In Defense of Modern Art
What’s the difference between art and a can of soup? At face value the answer may seem obvious: one is mass-produced while the other is a product of the “human touch.” Yet, this same logic reaches a barrier when applied to modern art, which often blurs the lines between what most consider art, and non-art.
Modern art, specifically conceptual art, rejects our expectations as an audience because it isn’t trying to assert it’s existence as unique or individualistic. Take the works of Sol LeWitt; despite passing away in 2007, his artwork, often covering entire walls in colorful lines and shapes, can be recreated, or rather, mass-produced after his death. His artwork can also be painted over to make room for a new exhibit ⸺ an act that would be inexcusable in most other circumstances. When it comes to modern art, it isn’t the artist that defines the artwork but the audience. It commands us, or rather requires us to participate in the artwork itself. Modern art doesn’t cater to the usual sensibilities about art; instead of appealing to the audience through aesthetics, it presents us with an idea, sensation, or concept. In this way, it introduces a new sensibility, one that prioritizes an idea over media, aesthetics, and all else.
Look up “modern art” on the web and you’ll find a series of videos and articles angrily denouncing it. There are countless complaints, one being that modern art doesn’t require any technical skill. While that may be true in some cases, some works display signs of skill that aren’t so obvious to the untrained eye. Consider Pollock’s works, often called” scribbles” by critics, which in actuality, are vivid studies of movement and emotion that employ a revolutionary style of painting to create. Or Gerhard Richter, who with careful brushwork, creates abstract paintings that are reminiscent of blurred photographs.
Granted some critics are correct in saying modern art, or rather conceptual art, doesn’t show any technical skill, and that’s because it doesn’t need to. Instead, conceptual art bases “skill” almost entirely on the strength of the concept or idea.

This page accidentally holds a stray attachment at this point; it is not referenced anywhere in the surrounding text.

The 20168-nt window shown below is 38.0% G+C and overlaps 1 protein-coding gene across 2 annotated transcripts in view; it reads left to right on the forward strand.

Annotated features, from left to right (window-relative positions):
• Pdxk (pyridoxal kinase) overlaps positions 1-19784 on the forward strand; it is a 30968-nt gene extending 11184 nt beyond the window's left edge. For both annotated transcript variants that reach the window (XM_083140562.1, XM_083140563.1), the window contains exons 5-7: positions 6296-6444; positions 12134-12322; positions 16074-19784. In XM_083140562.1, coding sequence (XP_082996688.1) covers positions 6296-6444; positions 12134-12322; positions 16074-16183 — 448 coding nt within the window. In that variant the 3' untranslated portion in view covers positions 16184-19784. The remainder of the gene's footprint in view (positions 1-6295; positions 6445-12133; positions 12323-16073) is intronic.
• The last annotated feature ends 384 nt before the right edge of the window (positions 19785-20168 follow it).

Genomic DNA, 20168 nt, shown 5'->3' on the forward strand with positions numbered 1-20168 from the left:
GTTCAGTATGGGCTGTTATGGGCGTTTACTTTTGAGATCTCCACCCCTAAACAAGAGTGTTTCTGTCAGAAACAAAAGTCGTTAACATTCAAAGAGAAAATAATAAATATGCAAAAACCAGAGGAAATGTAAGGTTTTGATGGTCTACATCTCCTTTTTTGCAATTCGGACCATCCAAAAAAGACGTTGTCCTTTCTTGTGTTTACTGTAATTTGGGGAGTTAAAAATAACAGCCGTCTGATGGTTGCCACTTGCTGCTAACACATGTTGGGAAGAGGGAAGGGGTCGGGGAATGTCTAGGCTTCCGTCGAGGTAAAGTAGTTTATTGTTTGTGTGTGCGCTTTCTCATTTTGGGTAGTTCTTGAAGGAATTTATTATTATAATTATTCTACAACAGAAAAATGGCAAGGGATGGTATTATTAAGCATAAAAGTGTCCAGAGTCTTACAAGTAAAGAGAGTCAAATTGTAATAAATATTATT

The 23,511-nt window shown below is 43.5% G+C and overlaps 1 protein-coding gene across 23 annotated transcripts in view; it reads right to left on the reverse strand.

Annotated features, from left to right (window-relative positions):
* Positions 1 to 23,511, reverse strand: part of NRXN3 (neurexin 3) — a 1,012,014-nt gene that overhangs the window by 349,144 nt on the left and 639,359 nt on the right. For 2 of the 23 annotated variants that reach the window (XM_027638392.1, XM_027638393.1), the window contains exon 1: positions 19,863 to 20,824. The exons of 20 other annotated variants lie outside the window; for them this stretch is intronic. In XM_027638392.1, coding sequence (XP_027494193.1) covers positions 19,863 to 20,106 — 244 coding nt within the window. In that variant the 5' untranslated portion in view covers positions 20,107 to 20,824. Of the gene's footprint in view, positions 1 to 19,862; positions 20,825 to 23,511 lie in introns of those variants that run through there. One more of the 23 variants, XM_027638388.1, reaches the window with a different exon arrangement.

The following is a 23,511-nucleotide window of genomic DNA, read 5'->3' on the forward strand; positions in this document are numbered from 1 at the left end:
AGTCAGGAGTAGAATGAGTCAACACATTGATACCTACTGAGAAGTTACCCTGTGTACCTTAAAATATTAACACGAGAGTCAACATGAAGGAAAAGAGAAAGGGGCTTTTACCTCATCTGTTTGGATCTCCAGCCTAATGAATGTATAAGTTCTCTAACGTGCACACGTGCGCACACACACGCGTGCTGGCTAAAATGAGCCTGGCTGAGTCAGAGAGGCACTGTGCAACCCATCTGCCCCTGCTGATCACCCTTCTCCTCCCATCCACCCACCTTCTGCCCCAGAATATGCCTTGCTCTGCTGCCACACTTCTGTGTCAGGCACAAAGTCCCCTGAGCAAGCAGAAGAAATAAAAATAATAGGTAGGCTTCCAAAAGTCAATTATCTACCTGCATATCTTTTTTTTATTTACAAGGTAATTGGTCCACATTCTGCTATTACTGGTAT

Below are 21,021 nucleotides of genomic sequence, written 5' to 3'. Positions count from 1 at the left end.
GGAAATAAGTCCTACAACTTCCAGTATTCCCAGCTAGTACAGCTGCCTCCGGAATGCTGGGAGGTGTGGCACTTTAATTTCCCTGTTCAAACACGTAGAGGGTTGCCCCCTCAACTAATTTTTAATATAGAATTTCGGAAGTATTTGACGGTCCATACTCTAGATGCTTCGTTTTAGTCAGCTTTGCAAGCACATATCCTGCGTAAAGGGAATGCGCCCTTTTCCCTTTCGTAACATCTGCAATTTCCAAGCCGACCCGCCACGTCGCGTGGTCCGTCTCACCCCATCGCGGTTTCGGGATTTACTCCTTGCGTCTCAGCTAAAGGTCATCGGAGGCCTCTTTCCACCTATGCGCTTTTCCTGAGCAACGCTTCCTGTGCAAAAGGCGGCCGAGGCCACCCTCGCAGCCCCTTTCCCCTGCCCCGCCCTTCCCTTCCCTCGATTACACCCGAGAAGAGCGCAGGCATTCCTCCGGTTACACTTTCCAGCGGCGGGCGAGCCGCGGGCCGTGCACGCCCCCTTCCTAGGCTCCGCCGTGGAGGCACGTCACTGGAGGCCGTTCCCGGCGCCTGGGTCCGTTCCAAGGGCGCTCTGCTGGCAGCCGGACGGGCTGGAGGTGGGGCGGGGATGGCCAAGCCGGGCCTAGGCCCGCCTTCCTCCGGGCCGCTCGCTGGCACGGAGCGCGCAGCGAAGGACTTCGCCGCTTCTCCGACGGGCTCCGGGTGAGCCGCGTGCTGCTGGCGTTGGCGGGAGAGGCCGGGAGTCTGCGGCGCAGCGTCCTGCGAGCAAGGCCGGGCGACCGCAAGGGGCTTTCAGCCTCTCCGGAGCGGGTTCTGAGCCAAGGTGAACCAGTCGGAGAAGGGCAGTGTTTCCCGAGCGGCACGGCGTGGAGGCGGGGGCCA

Despite representing an idea, modern art can still be criticized beyond not having “technical skill.” Ideas and the way they are presented visually are not barred from criticism, but critics should make an effort to understand the idea behind a piece before they denounce it based on aesthetic standards. You wouldn’t judge an academic paper for not having flowery language or a science museum for presenting exhibits that you don’t understand. Modern art is transforming art from something that should please us to something that teaches us.
One of the most common labels critics attach to modern art is that it’s pretentious. And despite writing this article, I found myself in this same boat of critics not long ago. We are used to art being easily identifiable. The Mona Lisa is a painting of a woman. Monet’s Water Lilies, of well….water lilies. While you can search for deeper meaning or examine the context of the artwork, you aren’t required to. Conceptual art is different in that this is central to the artwork itself: an idea that must be reflected on within the onlooker. This is the heart of why contemporary artwork is viewed as offensive. It is elitist and pretentious because the artist dares to ask us, the audience, to try to understand the art as an active participant, rather than enjoying its aesthetics as a passive onlooker.
Before researching this topic, I had a firm opinion: modern art is a disgrace and I want nothing to do with it. Like many, I felt anger towards it and its perceived lack of value. But after taking the time to learn about the context and idea behind a variety of pieces, my opinion changed. I feel stupid. Now, the videos on Youtube of people yelling about modern art seem stupid too. We were all angry because modern art attacked our idea of what art should be. We didn’t make any effort to understand it, and thus missed the gift modern art provides.
Because when art museums close and the image of art fades from our minds, what we are left with is an idea. In this way, modern art is more permanent than traditional art will ever be.
Photo by Steve Johnson on Unsplash
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